My whole life I have suffered from the following two words: Ashkenazi and Sephardi.
As a little girl in France, I had never heard the words “Ashkenazi”, nor “Sephardi”. I had no idea what they meant and believed Judaism to be standalone. Untouched. Powerful.
But at the age of six when I moved to Canada, all of a sudden things changed. The prayers I had known were not those I was used to. My friends didn’t know what “pbkila” was. My classmates thought I was weird for keeping Shabbat but not wearing skirts. They told me “Jewish food” was “gefilte fish” and “hamantaschen” and that whatever I was doing must be wrong.
I went home that night and asked my mother what I didn’t understand. She told me our ancestors fled to Spain after the destruction of the Temple in Jerusalem. Through their journey they passed through Portugal, Italy, Libya, Tunisia, Djerba, Turkey and Greece. She then told me my friends’ ancestors had fled to the North instead to Poland, Russia, Germany and France. They were called Ashkenazim. And we Sephardim.
That’s when it all started. It was the first time that I met Jews with different customs from mine. I loved it. I spent the next school year inviting my friends over for Shabbat and showing them what our culture was like. My friends revered my mom’s cooking and some preferred our prayers. Many had never met an Italio-Tunisian-Turkish Jew before. I was happy to be their first.
Then something happened. I went to my first Jewish camps and Shabbatons (Shabbat programs spent in large groups). Suddenly, people started treating me differently. Peers and rabbis, unfortunately, started telling me that the Judaism from my mother’s house was not “real” Judaism. They started telling me that my prayers were not “correct.” They started telling me that my Halachot were wrong and that I needed to do it “a better way”—the Ashkenazi way.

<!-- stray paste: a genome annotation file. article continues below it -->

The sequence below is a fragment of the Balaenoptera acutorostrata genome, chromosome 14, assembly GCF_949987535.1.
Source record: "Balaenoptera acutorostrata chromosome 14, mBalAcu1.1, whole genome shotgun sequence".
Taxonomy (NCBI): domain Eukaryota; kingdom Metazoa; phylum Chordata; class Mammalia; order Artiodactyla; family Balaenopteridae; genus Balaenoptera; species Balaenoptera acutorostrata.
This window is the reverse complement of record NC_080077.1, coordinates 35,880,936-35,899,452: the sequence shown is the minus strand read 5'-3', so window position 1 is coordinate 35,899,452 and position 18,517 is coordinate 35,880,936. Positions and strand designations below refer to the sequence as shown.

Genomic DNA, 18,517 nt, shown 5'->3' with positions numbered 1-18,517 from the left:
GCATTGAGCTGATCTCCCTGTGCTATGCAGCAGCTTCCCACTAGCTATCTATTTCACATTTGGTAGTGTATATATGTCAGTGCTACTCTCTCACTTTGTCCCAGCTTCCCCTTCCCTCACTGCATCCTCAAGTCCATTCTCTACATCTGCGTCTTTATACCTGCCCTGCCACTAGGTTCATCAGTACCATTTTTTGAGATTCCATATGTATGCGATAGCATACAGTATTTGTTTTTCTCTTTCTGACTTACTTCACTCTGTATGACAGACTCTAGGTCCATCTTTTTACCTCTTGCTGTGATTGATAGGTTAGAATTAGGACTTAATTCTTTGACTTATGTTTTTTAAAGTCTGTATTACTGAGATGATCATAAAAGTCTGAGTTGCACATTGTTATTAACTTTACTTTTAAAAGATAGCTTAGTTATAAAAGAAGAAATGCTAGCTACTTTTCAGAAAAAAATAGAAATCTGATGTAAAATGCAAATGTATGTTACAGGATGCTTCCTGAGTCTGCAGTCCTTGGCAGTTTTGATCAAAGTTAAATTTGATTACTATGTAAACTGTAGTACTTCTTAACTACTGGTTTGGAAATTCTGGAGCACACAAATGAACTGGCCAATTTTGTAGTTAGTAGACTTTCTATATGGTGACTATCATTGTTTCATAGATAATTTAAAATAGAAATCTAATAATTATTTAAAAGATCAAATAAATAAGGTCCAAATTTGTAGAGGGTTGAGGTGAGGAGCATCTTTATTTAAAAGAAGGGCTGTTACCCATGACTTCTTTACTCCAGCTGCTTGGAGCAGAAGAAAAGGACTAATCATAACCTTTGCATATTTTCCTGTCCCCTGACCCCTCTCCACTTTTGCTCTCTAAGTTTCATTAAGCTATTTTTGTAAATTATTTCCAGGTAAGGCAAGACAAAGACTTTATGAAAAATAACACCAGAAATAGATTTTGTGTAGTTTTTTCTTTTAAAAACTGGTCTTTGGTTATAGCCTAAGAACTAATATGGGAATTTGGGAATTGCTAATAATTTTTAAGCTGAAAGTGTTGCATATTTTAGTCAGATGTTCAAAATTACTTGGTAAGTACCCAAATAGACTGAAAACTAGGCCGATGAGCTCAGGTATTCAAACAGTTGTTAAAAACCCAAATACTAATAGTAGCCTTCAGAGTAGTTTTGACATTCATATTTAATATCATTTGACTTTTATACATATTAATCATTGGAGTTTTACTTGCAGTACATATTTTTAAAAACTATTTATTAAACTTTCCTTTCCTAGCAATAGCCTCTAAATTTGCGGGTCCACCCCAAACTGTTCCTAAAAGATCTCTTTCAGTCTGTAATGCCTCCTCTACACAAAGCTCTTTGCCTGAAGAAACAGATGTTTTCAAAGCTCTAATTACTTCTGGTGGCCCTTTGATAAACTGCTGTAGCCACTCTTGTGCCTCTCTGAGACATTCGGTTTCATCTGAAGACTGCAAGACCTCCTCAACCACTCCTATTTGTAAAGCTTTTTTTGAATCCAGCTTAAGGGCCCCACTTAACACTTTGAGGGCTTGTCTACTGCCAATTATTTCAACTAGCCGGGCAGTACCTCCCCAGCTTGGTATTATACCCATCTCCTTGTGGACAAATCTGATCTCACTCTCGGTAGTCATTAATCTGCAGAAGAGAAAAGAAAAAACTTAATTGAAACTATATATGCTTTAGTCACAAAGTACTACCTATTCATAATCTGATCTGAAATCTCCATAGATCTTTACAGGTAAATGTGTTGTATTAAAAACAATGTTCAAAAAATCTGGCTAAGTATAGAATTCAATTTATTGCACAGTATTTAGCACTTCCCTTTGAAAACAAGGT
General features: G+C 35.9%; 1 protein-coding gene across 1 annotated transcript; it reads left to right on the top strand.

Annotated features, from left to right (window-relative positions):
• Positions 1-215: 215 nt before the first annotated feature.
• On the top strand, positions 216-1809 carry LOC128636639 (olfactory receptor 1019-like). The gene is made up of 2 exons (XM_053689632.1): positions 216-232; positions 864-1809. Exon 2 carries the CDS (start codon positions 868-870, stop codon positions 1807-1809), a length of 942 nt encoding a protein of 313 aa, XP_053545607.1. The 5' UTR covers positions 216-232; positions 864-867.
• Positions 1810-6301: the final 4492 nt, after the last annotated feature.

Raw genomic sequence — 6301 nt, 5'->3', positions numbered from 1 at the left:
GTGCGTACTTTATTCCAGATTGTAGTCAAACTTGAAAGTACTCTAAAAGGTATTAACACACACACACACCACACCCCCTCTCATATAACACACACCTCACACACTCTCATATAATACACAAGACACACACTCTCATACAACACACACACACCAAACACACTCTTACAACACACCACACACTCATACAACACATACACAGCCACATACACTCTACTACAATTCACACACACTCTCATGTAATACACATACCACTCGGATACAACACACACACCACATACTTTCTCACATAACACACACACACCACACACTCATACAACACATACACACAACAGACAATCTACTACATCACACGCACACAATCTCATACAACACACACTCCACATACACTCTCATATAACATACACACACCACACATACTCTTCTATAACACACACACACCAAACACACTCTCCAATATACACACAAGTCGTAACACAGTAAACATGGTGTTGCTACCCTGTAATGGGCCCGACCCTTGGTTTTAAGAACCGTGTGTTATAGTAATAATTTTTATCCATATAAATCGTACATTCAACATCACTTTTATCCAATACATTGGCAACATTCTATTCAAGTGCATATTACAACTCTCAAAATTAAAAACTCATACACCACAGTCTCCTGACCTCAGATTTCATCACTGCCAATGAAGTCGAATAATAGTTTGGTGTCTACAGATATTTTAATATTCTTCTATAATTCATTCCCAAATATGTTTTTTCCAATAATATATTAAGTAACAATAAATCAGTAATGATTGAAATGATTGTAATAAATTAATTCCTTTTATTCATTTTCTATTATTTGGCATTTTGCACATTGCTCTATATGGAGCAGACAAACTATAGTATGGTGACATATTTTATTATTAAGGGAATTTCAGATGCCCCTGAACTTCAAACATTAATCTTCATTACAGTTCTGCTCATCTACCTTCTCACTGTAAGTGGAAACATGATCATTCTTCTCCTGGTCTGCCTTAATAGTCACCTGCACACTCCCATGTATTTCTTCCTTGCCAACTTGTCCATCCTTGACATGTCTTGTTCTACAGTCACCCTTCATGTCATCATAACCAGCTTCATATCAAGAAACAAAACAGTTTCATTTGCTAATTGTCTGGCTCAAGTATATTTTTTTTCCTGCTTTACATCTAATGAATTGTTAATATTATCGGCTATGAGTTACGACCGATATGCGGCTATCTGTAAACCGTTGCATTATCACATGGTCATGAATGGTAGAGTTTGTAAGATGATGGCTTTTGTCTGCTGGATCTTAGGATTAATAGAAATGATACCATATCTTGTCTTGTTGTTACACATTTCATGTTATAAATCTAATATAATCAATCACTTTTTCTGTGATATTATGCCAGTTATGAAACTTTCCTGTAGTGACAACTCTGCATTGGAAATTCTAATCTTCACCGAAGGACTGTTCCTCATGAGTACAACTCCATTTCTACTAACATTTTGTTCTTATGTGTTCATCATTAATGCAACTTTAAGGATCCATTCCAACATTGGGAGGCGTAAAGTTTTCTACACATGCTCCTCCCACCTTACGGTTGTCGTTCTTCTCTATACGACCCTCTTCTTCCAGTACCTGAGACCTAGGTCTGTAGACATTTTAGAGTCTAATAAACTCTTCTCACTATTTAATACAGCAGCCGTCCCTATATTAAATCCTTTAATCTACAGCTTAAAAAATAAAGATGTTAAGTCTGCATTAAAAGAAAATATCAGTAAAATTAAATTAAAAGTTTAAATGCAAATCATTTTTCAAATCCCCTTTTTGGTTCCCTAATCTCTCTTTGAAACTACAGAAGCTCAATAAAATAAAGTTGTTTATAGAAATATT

I doubt these comments came from a place of cruelty, but rather from ignorance. The ignorance in the Ashkenazi Jewish community regarding Sephardim, Mizrahi, Yemenites, Ethiopians, Bene Israel and other Jews is astonishing. The lack of representation and, in my case, opportunities is problematic.
Don’t get me wrong, the Sephardi community also has its reservations against Ashkenazim. They are said to be cold, reserved, isolated and will never accept you nor love you as their own. We make fun of their food and prayers to cope with not being able to understand them.
From here, I will not express the hurt and disappointment I felt from my community and some trusted people around me and the years I spent trying to fit in. Now as some of you know, I am now the first to fight for Sephardi/Mizrahi rights. Yet, lately many in Jewish communities online have been ripping each other apart. Ashkenazi vs. Sephardi, Mizrahi vs. Sephardi, Sephardi vs. Sephardi and Ashkenazi vs. Ashkenazi. Discussing problematic issues and discrimination within our community is necessary. However, we must never allow it to divide us, create a barrier and assume we are better than another “type of Jew.” Ashkenazim have contributed immensely to Judaism. Sephardim and Mizrahim, just as much.
Yes, we are different in every way possible. But we must never forget the one thing that G-d has given us is to remind us that we are one nation and no matter where we will be dispersed, we will always, always be Jewish. We will always have Judaism and Torah to unite us. This is the glue that has kept us together for thousands of years. While so many others actively try to tear us apart, we must remember not to do the same within our own community. Our truest allies in this battle are each other; our enemies are so much greater than our internal conflicts and if we don’t realize that now, they soon will.
Sometimes, we have so much anger within ourselves because we need to be heard. We were hurt or ignored and we have a right to be upset. Despite this, we must work on bridging the gaps between our peoples whose love and affection for one another has been withdrawn for all these years. Now that we are reunited in our native land, we must remember that in the beginning none of us were “Ashkenazi” or “Sephardi”—we were just Jews.
We must keep our traditions, languages, foods and prayers alive to honour those who came before us. But we must bridge this gap, before someone rips it apart once and for all.
So don’t call me a “Jew of Colour” , a “Mizrahi Jew”, a “Sephardic Jew”, an “Ashkenazi Jew” , a “this style of Jew” or a “that type of Jew”.
Call me a Jew.
Ask me about my traditions and I’ll gladly tell you.
Tell me about yours and I’ll happily listen.
Together, this is the only way we will unite the Jewish world.